For a lighter – but no less important – trip to the movies, Jojo Rabbit may be the perfect film with which, to pass an otherwise uneventful afternoon. Directed by Taika Waititi, the director best known for Thor: Ragnarök and Hunt for the Wilderpeople, this WWII satire takes a twist with the ultimate subversion of history. The story is centered around a Hitler Youth member named Jojo who is fed advice by his happy-go-lucky imaginary friend: Adolf Hitler. 

Not surprisingly, this choice has raised the ire of some, claiming that the Nazi regime is nothing to joke about. Yet, the fact that Taika Waititi, one of Hollywood’s zaniest, well-intentioned and talented voices, is tackling such a concept is reason enough to be excited for Jojo Rabbit.

Much like the controversy surrounding Joker, criticisms of Jojo Rabbit stem from a place inherently adjacent to censorship. Yet, this line of argument, the attempted silencing of socially-unacceptable film concepts, is antithetical to sort of unfettered artistic expression, which has produced some of the most groundbreaking works of fiction. Admittedly, satirizing the Third Reich isn’t as timely as documenting disenfranchised men the way Joker does, the brazen nature of Jojo Rabbit’s conceit is exciting and worthy of discussion.

Too often, history is landlocked in traditional narrative. Railroading creative minds into following typical narrative threads or simply using particular events as the catalyst for period pieces. Jojo Rabbit seeks to entirely bust open these conventions of history and conventionally accepted historical fiction tropes. 

This, by itself, is incredibly thought-provoking. The challenging of one’s set notions or perspectives is an incredibly valuable exercise to partake in. While, hopefully, Jojo Rabbit won’t curry your favor toward the Nazi regime, it will provide the springboard for meaningful discussions about established narratives and create the opportunity to think creatively about how such narratives could be subverted to some particular end.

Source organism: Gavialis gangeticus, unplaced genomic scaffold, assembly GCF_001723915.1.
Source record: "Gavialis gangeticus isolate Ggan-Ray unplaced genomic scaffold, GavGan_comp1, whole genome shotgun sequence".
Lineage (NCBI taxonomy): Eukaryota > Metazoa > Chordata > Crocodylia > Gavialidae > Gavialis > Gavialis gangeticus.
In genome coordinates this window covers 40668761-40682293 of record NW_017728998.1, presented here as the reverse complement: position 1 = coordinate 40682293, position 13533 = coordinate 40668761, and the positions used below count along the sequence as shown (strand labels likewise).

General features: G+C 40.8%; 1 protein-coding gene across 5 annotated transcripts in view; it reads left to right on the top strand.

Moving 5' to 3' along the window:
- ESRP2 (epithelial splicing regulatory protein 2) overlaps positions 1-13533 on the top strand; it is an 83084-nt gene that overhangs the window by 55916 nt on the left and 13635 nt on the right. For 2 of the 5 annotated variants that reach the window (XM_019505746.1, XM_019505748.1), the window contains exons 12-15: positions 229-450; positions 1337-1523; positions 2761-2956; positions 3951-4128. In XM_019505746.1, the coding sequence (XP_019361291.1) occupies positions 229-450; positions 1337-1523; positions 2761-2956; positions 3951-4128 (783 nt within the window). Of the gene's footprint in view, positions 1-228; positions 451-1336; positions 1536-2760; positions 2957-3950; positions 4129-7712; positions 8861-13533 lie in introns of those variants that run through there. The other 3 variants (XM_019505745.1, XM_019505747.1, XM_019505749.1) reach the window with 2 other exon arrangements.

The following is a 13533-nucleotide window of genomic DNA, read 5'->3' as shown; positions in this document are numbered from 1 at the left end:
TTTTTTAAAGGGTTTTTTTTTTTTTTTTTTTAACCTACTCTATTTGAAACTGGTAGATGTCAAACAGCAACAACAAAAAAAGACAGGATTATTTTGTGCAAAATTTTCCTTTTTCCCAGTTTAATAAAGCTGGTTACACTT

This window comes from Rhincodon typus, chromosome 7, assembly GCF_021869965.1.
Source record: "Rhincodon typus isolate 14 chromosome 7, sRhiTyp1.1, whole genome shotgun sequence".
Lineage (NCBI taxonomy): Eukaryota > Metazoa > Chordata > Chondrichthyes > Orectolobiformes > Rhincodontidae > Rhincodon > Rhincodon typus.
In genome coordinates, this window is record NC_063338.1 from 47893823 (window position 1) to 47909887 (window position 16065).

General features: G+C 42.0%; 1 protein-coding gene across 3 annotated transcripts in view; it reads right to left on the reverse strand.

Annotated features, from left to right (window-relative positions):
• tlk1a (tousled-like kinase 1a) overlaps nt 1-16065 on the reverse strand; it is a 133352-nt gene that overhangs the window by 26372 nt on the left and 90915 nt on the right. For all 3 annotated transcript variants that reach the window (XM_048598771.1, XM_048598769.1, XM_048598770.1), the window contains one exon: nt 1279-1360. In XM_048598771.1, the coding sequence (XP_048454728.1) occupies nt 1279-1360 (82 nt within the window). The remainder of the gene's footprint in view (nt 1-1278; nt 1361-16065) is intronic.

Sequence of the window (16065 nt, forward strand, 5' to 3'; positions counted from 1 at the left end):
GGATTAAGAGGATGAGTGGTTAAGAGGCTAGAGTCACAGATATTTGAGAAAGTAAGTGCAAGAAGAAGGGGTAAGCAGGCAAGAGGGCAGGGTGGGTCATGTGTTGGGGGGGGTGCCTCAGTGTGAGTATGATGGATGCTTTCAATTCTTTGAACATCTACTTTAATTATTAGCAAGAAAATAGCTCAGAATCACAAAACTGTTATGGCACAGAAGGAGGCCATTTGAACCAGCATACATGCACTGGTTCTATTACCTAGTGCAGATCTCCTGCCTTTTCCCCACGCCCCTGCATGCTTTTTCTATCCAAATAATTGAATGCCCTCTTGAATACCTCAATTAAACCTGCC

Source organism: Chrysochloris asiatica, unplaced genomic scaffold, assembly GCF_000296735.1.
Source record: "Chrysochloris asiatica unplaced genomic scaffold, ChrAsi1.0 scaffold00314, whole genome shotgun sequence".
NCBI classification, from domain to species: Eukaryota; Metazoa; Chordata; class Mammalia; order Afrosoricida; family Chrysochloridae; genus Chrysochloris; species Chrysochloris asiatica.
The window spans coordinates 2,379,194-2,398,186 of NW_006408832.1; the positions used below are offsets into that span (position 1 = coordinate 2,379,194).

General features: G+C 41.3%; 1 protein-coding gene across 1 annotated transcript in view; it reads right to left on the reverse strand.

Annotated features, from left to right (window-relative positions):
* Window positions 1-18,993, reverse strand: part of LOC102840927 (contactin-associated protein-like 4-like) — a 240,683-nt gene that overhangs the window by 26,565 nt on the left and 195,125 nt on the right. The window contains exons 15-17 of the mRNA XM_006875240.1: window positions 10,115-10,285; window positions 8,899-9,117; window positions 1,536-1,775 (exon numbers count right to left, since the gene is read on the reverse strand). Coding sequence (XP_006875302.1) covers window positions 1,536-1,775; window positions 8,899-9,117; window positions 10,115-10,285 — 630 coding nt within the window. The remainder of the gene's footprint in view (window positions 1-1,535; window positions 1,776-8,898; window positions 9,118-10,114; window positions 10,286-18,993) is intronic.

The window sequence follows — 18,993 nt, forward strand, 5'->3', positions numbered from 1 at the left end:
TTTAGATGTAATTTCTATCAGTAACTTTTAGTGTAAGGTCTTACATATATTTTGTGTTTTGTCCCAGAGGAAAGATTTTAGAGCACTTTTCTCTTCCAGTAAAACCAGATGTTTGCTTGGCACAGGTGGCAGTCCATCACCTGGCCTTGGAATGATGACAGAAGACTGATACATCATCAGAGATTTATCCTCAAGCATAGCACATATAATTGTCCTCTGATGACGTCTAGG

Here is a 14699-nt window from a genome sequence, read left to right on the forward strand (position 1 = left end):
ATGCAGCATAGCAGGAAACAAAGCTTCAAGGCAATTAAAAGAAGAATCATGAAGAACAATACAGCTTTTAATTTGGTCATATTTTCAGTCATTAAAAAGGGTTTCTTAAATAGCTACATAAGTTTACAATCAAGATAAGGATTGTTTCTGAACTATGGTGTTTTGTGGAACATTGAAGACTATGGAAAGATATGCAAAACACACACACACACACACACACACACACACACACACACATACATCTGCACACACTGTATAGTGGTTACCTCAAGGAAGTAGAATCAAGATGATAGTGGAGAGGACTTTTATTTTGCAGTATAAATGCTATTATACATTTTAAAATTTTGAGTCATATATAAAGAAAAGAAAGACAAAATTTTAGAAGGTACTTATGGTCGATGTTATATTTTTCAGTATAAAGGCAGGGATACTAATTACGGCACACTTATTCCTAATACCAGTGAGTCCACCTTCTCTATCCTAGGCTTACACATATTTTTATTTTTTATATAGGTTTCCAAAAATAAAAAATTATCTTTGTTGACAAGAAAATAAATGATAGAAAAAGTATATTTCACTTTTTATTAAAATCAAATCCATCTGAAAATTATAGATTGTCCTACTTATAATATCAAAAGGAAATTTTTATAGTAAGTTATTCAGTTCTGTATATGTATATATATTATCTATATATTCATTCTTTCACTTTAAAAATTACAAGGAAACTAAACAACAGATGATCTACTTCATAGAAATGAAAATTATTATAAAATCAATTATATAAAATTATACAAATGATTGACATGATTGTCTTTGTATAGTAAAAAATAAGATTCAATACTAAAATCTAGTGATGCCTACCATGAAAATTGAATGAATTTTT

Naturally, these lessons could be learned, and these discussions jump-started, by merely reading some articles online and having a classroom dialog. But, the truth of the matter is this: learning can and should be fun. Here at Wheaton, we have so many excellent opportunities to engage and enrich ourselves in traditional school settings. 

These atypical worldview topics can be broached through these typical avenues easily. However, to do so would be to discount the fact that learning can happen organically and critical engagement can be found off the Wheaton grounds too.

Cinema is a very powerful art form which carries with it the ability to inform and challenge its audience while simultaneously enrapturing the crowd with resonant, bold storytelling. Films like Joker and Jojo Rabbit not only represent what the most creative and daring voices in film have to say, but also what the medium, on the whole, has the power to convey. 

So, the next time you’re looking for something to do, head down to the movies and relax a little, we work hard enough as is. But, while you’re reclined, shoveling fistfuls of popcorn into your mouth, take a moment to really appreciate the lessons conveyed by the film in front of you.

 Spend some time after the movie to reflect and discuss, really dive into the thematic elements of the film; don’t simply view it as disposable entertainment. By doing so, you’ll find your enjoyment of cinema will deepen, and you’ll be a more engaged, thoughtful person as a result.